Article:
• How to read it? From left to right, we start out with raw data. Often, we’d first transform this data into usable features/variables: discriminatory characteristics of the objects were trying to analyze. On the one hand, a researcher may engineer these features. For instance, by some (statistical) transformation such as taking the average X within groups or reducing the number of categories for Z. On the other hand, unsupervised machine learning techniques may be applied to (semi-)automatically engineer features by identifying relevant clusters or dimensions in the data.
    Next, the features can be input into statistical analysis. Taking the upper path, both  unsupervised and supervised machine learning techniques can be used to build models that can be interpreted to gain insights about phenomena. This process is what business people usually mean when they say “analytics“. Mostly, it involves descriptive, causal or inferential analyses in order to gain insights into some process or phenomenon. Taking the lower path, supervised learning may be applied build a predictive model and retrieve predictions for a dependent variable. These predictions may also be evaluated using further analysis to retrieve insights. For instance, to gain understanding about what’s driving the predictions or how the predictions may be leveraged in practice.
    Finally, both predictions and insights may form the basis of actions, which can be taken by a human agent or by a computer agent. In the latter case, we would deal with AI by some definitions.
    There is one more route in the diagram, going directly from the raw data to the predictions: deep learning. Here, a neural network may take in complex data (e.g., text, images, sound) and engineer relevant features autonomously to base predictions on.
  • Disclaimer: The diagram is a major oversimplification! Particularly the placement of and overlap between the domains in this diagram is a simplification and not very good by purist, academic standards. For instance, despite being a extremely important field of innovation, I excluded reinforcement learning as I was unable to place it without making the figure considerably more complex. Similarly, the others domains do not have as clear demarcations as this figure suggests and their placement is by my definition of them. Data science, in my opinion, reflects the diffusion of insights or knowledge from data, particularly the (human) decisions and actions made in that process. Much of data science relies on machine learning, which involves how algorithms learn a model of reality from data, observations, or experiences. This learning can occur in different forms (e.g., supervised, unsupervised, deep, and reinforcement learning) and, unlike David’s definition, thus not always output predictions (e.g., also dimensions, clusters). Finally, machine learning is a specific branch of artificial intelligence, a label that has had many definitions. In my eyes, it includes any (partially) automated process where seemingly intelligent actions are automatically executed based on decision rules. An action can be as simple as a single if-then statement or as complex as a smart fridge ordering new milk. Whether AI is or should be considered a part of data science is food for a different discussion. For much more straightforward definitions of the fields, please consult this slide shared by u/mmcmtl:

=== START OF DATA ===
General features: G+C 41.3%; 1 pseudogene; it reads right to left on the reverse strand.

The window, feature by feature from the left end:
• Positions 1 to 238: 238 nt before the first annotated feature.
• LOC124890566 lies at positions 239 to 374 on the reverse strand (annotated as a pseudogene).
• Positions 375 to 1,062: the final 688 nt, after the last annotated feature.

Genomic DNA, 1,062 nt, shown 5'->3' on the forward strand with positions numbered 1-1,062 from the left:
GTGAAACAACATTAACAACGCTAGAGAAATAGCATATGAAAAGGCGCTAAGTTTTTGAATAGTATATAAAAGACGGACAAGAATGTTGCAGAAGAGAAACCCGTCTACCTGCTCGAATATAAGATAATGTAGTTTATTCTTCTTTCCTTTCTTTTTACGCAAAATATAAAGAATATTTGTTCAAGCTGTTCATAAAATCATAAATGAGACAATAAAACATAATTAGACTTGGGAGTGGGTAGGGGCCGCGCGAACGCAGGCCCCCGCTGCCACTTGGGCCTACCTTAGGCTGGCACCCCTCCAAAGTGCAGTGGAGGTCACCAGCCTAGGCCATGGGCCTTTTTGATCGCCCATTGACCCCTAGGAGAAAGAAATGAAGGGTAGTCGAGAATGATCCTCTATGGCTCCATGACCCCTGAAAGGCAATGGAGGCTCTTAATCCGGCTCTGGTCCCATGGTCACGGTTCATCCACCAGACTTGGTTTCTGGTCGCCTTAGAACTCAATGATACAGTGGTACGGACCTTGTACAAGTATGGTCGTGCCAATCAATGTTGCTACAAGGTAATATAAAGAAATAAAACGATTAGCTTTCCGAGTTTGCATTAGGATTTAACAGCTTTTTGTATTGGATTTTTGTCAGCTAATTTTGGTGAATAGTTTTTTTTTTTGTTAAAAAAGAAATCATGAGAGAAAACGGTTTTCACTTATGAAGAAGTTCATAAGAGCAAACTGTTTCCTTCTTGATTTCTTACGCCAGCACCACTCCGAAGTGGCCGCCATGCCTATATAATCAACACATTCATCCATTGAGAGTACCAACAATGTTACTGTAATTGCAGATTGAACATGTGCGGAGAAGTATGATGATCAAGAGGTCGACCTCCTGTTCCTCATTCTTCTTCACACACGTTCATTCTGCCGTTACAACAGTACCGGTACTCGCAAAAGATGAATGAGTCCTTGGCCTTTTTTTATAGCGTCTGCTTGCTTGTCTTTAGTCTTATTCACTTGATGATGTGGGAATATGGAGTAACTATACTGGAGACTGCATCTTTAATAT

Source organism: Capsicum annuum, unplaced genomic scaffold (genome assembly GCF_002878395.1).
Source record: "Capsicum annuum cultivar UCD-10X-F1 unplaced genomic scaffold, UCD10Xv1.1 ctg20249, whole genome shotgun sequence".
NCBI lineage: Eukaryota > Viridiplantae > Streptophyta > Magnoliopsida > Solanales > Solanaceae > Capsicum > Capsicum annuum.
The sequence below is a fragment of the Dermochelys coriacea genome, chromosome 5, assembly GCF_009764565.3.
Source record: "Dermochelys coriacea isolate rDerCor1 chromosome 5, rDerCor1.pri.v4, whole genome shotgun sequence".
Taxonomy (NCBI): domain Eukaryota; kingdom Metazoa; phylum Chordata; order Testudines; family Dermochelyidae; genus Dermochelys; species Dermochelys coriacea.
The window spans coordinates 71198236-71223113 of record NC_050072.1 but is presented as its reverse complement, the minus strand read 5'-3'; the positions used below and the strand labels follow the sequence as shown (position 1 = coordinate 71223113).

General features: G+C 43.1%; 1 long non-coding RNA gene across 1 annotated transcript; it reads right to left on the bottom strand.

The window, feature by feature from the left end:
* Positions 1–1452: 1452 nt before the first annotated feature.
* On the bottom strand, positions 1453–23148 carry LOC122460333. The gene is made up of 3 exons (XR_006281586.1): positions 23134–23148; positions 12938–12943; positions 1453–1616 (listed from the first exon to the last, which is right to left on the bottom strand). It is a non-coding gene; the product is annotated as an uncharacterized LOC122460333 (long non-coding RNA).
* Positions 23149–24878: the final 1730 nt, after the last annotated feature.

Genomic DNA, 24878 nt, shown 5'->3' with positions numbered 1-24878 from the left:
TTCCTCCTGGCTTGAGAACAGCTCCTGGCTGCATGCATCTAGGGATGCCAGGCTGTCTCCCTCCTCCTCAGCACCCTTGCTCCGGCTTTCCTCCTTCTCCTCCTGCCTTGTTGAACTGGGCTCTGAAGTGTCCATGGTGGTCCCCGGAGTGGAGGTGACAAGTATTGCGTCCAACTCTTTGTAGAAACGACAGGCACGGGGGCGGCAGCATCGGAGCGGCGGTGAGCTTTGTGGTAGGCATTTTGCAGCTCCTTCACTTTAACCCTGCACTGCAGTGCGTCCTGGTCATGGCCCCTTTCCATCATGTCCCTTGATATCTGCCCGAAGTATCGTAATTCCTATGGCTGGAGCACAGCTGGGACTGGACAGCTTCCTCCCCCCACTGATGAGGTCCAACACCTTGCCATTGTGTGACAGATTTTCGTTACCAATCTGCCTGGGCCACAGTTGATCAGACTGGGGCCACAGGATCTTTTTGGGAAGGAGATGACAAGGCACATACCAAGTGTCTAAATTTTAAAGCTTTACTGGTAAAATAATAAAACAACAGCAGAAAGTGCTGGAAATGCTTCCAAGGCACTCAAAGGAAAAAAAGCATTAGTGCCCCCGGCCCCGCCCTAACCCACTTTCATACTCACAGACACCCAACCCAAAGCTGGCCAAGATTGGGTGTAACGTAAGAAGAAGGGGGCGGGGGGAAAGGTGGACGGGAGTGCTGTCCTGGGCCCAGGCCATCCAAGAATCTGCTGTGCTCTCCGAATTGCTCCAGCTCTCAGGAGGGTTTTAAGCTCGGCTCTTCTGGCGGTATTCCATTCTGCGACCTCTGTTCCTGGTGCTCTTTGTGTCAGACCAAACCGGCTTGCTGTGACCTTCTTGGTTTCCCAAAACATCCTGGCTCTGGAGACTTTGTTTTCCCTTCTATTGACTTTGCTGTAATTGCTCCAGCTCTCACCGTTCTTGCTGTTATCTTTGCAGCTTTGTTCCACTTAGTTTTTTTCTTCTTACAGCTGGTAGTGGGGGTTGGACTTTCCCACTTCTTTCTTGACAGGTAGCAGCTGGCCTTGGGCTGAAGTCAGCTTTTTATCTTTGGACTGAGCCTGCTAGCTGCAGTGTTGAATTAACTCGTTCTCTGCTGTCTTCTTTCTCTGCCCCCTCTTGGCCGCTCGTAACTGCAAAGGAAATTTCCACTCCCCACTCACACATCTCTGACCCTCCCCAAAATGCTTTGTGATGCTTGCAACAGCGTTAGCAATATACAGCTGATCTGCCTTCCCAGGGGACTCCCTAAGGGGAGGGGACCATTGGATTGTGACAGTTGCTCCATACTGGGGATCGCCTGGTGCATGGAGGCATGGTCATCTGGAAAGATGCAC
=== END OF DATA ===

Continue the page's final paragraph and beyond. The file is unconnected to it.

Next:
Definitions shared by u/mmcmtl in the reddit discussion.

If you have any thoughts on how the above diagram and/or blog could or should be improved, feel free to comment below, reach out, or share your own attempts!

TACIT: An open-source Text Analysis, Crawling, and Interpretation Tool

Click here for the original PDF: TACIT 2017

The first programs for (scientific) text mining are already over 50 years old. More recent efforts, such as the Linguistic Inquiry Word Count (LIWC; Tausczik & Pennebaker, 2010), have greatly improved our text analytical capabilities. Moreover, several single-purpose programs have been developed, which also consider syntactic text structures (e.g., Syntactic Complexity Analyzer [Lu, 2010], TAALES [Kyle & Crossley, 2015]).However, the widespread use of many of these programs has been hampered by two major barriers.

First, considerable technical expertise is required, which obstructs researchers without statistical backgrounds. For example, packages such as tm in R (Meyer et al., 2015) have been developed to conduct natural-language processing, but the steep learning curve forms a challenge. Additionally, the constant increase of computational processing power and the proliferation of new algorithms makes it difficult for researchers to maintain working knowledge of state-of-the-art methods.

Alternatively, most of the existing user-friendly NLP programs (and packages), such as RapidMiner (Akthar & Hahne, 2012), SAS Text Miner (Abell, 2014), or SPSS Modeler (IBM Corp., 2011), charge either a large software fee up front or a subscription fee. The cost of these programs can be prohibitively expensive for junior researchers and researchers looking to integrate new techniques into their research toolbox.

In the attached article, TACIT is introduced: Text Analysis, Crawling and Investigation Tool. TACIT is an open-source architecture that establishes a pipeline between the various stages of text-based research by integrating tools for text mining, data cleaning, and analysis under a single user-friendly architecture. In addition to being prepackaged with a range of easily applied, cutting-edge methods, TACIT’s design also allows other researchers to write their own plugins.